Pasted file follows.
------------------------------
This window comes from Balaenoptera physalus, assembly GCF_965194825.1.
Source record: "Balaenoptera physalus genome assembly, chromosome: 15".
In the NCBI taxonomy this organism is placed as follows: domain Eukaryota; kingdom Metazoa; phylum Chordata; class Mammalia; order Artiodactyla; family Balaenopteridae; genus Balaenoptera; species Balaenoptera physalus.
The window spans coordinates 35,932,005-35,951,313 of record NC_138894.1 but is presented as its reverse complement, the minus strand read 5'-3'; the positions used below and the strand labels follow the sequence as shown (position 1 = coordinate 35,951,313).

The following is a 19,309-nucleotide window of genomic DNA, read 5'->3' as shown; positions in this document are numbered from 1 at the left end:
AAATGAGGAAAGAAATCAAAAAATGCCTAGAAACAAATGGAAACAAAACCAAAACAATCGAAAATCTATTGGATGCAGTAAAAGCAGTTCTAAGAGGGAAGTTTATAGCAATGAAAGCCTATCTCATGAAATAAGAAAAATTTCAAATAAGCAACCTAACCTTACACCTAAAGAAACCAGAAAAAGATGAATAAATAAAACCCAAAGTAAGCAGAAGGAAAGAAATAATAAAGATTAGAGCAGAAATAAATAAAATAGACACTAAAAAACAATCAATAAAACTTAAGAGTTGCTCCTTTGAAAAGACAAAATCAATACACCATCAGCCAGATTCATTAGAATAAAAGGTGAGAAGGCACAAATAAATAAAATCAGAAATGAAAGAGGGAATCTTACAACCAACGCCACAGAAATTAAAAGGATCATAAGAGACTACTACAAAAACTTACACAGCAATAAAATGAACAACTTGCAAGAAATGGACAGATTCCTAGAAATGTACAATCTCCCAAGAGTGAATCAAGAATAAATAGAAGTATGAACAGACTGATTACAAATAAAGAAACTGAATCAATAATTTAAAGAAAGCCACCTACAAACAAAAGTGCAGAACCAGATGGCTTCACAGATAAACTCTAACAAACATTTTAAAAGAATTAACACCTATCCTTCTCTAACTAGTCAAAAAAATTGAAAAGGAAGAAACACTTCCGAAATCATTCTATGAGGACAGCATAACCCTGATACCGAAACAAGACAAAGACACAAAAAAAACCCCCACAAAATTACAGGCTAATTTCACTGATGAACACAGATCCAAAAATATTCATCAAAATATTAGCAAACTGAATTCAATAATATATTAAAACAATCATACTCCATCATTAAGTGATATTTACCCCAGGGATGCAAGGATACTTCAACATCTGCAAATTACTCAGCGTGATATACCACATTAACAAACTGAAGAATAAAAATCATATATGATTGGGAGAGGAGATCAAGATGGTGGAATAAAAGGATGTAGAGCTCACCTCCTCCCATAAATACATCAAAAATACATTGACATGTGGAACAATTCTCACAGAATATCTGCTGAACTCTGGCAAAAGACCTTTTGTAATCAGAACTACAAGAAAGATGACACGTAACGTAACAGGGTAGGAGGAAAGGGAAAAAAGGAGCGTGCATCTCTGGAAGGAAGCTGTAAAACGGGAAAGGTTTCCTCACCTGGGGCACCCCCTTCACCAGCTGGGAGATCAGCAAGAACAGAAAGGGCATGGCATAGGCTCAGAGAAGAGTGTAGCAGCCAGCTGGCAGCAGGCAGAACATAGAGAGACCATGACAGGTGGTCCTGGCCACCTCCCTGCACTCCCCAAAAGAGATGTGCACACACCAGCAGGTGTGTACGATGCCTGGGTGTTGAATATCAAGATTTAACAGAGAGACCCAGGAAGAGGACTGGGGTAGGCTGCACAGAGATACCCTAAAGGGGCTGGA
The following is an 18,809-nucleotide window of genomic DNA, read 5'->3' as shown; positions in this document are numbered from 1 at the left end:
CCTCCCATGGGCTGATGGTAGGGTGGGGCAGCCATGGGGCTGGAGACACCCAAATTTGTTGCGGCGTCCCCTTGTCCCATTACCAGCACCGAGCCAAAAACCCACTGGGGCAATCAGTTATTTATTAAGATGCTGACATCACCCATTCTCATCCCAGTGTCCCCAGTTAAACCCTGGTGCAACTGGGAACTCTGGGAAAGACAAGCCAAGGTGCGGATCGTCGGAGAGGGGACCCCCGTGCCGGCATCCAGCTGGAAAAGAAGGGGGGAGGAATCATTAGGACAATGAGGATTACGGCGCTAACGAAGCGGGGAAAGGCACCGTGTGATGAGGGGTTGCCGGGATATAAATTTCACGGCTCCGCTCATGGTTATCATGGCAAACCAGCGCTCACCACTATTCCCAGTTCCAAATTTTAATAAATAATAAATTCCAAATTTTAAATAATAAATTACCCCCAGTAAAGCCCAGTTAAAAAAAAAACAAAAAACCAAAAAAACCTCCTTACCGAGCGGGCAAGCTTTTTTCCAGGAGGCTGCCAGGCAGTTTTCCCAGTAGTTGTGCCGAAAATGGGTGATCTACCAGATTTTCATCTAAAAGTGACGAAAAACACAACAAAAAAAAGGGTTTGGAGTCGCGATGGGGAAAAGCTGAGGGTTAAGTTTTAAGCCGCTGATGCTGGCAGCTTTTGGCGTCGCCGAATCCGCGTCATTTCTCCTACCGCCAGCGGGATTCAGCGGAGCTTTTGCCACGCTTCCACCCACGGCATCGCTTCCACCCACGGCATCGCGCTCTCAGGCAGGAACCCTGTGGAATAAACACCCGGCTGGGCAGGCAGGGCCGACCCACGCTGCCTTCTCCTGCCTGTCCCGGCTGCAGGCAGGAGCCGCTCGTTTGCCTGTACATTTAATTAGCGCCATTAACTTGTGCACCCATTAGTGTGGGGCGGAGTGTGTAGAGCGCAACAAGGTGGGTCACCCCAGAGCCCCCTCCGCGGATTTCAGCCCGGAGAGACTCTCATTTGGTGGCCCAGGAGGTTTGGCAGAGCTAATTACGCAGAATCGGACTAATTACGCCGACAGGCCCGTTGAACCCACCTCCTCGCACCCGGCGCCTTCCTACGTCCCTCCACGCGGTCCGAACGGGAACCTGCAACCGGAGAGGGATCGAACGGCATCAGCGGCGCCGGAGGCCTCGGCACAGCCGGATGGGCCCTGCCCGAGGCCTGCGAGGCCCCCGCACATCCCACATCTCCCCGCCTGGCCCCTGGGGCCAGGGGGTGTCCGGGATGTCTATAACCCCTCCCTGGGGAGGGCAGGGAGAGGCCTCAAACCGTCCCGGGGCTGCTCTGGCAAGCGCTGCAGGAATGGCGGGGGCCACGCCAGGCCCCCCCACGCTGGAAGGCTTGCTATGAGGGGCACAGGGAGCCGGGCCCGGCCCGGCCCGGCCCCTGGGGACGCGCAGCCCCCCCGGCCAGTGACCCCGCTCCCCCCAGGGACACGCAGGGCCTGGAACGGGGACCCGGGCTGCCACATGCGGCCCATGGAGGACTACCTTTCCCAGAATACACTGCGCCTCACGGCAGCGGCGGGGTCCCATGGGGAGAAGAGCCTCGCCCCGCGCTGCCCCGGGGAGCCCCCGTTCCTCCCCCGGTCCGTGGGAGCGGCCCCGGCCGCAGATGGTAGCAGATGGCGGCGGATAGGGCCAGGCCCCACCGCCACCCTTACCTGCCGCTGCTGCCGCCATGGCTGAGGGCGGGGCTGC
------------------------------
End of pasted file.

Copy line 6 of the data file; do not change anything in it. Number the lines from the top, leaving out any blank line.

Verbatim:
AAATGAGGAAAGAAATCAAAAAATGCCTAGAAACAAATGGAAACAAAACCAAAACAATCGAAAATCTATTGGATGCAGTAAAAGCAGTTCTAAGAGGGAAGTTTATAGCAATGAAAGCCTATCTCATGAAATAAGAAAAATTTCAAATAAGCAACCTAACCTTACACCTAAAGAAACCAGAAAAAGATGAATAAATAAAACCCAAAGTAAGCAGAAGGAAAGAAATAATAAAGATTAGAGCAGAAATAAATAAAATAGACACTAAAAAACAATCAATAAAACTTAAGAGTTGCTCCTTTGAAAAGACAAAATCAATACACCATCAGCCAGATTCATTAGAATAAAAGGTGAGAAGGCACAAATAAATAAAATCAGAAATGAAAGAGGGAATCTTACAACCAACGCCACAGAAATTAAAAGGATCATAAGAGACTACTACAAAAACTTACACAGCAATAAAATGAACAACTTGCAAGAAATGGACAGATTCCTAGAAATGTACAATCTCCCAAGAGTGAATCAAGAATAAATAGAAGTATGAACAGACTGATTACAAATAAAGAAACTGAATCAATAATTTAAAGAAAGCCACCTACAAACAAAAGTGCAGAACCAGATGGCTTCACAGATAAACTCTAACAAACATTTTAAAAGAATTAACACCTATCCTTCTCTAACTAGTCAAAAAAATTGAAAAGGAAGAAACACTTCCGAAATCATTCTATGAGGACAGCATAACCCTGATACCGAAACAAGACAAAGACACAAAAAAAACCCCCACAAAATTACAGGCTAATTTCACTGATGAACACAGATCCAAAAATATTCATCAAAATATTAGCAAACTGAATTCAATAATATATTAAAACAATCATACTCCATCATTAAGTGATATTTACCCCAGGGATGCAAGGATACTTCAACATCTGCAAATTACTCAGCGTGATATACCACATTAACAAACTGAAGAATAAAAATCATATATGATTGGGAGAGGAGATCAAGATGGTGGAATAAAAGGATGTAGAGCTCACCTCCTCCCATAAATACATCAAAAATACATTGACATGTGGAACAATTCTCACAGAATATCTGCTGAACTCTGGCAAAAGACCTTTTGTAATCAGAACTACAAGAAAGATGACACGTAACGTAACAGGGTAGGAGGAAAGGGAAAAAAGGAGCGTGCATCTCTGGAAGGAAGCTGTAAAACGGGAAAGGTTTCCTCACCTGGGGCACCCCCTTCACCAGCTGGGAGATCAGCAAGAACAGAAAGGGCATGGCATAGGCTCAGAGAAGAGTGTAGCAGCCAGCTGGCAGCAGGCAGAACATAGAGAGACCATGACAGGTGGTCCTGGCCACCTCCCTGCACTCCCCAAAAGAGATGTGCACACACCAGCAGGTGTGTACGATGCCTGGGTGTTGAATATCAAGATTTAACAGAGAGACCCAGGAAGAGGACTGGGGTAGGCTGCACAGAGATACCCTAAAGGGGCTGGA